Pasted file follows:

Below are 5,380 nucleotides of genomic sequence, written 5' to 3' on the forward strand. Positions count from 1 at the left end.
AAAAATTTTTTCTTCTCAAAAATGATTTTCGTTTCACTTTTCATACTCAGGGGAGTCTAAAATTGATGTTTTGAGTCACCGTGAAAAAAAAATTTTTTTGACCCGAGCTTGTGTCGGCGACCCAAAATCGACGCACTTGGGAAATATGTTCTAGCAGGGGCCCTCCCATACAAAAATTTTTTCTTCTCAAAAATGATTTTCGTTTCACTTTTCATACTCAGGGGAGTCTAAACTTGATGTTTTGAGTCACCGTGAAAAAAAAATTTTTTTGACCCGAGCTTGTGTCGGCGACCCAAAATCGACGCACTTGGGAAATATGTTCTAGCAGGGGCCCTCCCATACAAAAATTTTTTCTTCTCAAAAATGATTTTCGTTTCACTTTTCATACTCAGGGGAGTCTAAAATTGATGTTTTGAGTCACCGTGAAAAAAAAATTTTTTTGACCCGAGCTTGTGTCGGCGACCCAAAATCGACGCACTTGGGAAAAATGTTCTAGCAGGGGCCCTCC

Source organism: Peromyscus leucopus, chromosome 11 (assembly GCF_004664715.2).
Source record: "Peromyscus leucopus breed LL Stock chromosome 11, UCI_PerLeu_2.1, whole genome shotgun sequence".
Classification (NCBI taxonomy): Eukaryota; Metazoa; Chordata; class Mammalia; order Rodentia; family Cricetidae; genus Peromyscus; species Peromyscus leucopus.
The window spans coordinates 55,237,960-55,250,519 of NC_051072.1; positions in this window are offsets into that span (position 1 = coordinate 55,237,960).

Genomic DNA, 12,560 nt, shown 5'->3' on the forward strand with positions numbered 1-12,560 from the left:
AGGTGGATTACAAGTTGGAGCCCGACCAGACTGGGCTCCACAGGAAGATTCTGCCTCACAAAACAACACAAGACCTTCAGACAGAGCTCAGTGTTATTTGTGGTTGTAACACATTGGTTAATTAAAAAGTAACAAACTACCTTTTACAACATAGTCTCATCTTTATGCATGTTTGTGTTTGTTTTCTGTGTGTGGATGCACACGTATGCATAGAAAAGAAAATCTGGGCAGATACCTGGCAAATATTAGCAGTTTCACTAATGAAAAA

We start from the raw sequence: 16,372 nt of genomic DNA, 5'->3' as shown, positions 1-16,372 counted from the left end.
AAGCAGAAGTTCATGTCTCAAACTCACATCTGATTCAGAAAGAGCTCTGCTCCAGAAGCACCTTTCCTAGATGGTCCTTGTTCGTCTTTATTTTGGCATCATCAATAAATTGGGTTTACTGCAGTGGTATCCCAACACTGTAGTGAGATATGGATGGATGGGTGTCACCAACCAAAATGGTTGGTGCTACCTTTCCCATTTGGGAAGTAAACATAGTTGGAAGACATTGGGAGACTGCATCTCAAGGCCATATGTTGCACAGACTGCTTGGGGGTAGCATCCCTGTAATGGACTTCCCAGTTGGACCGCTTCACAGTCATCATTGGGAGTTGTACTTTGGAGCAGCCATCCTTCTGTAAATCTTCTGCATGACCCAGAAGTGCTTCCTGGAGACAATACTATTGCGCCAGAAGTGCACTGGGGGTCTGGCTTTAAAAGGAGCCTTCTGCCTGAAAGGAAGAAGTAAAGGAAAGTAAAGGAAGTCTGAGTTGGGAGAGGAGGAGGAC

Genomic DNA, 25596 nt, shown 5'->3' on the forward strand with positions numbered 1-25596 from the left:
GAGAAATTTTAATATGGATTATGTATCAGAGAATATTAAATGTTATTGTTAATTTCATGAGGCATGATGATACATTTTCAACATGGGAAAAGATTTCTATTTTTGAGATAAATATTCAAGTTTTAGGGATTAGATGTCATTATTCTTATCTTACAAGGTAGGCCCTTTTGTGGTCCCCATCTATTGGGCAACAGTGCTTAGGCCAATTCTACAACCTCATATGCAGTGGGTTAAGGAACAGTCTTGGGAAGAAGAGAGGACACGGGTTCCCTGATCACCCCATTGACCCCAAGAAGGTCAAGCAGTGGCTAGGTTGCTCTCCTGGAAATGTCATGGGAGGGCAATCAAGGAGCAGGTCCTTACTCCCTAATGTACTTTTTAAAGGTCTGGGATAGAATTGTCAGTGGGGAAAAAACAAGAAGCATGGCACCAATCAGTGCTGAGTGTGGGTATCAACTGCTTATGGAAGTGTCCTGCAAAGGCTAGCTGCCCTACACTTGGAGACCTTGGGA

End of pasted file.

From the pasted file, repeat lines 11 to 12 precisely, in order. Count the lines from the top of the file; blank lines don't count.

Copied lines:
Genomic DNA, 25596 nt, shown 5'->3' on the forward strand with positions numbered 1-25596 from the left:
GAGAAATTTTAATATGGATTATGTATCAGAGAATATTAAATGTTATTGTTAATTTCATGAGGCATGATGATACATTTTCAACATGGGAAAAGATTTCTATTTTTGAGATAAATATTCAAGTTTTAGGGATTAGATGTCATTATTCTTATCTTACAAGGTAGGCCCTTTTGTGGTCCCCATCTATTGGGCAACAGTGCTTAGGCCAATTCTACAACCTCATATGCAGTGGGTTAAGGAACAGTCTTGGGAAGAAGAGAGGACACGGGTTCCCTGATCACCCCATTGACCCCAAGAAGGTCAAGCAGTGGCTAGGTTGCTCTCCTGGAAATGTCATGGGAGGGCAATCAAGGAGCAGGTCCTTACTCCCTAATGTACTTTTTAAAGGTCTGGGATAGAATTGTCAGTGGGGAAAAAACAAGAAGCATGGCACCAATCAGTGCTGAGTGTGGGTATCAACTGCTTATGGAAGTGTCCTGCAAAGGCTAGCTGCCCTACACTTGGAGACCTTGGGA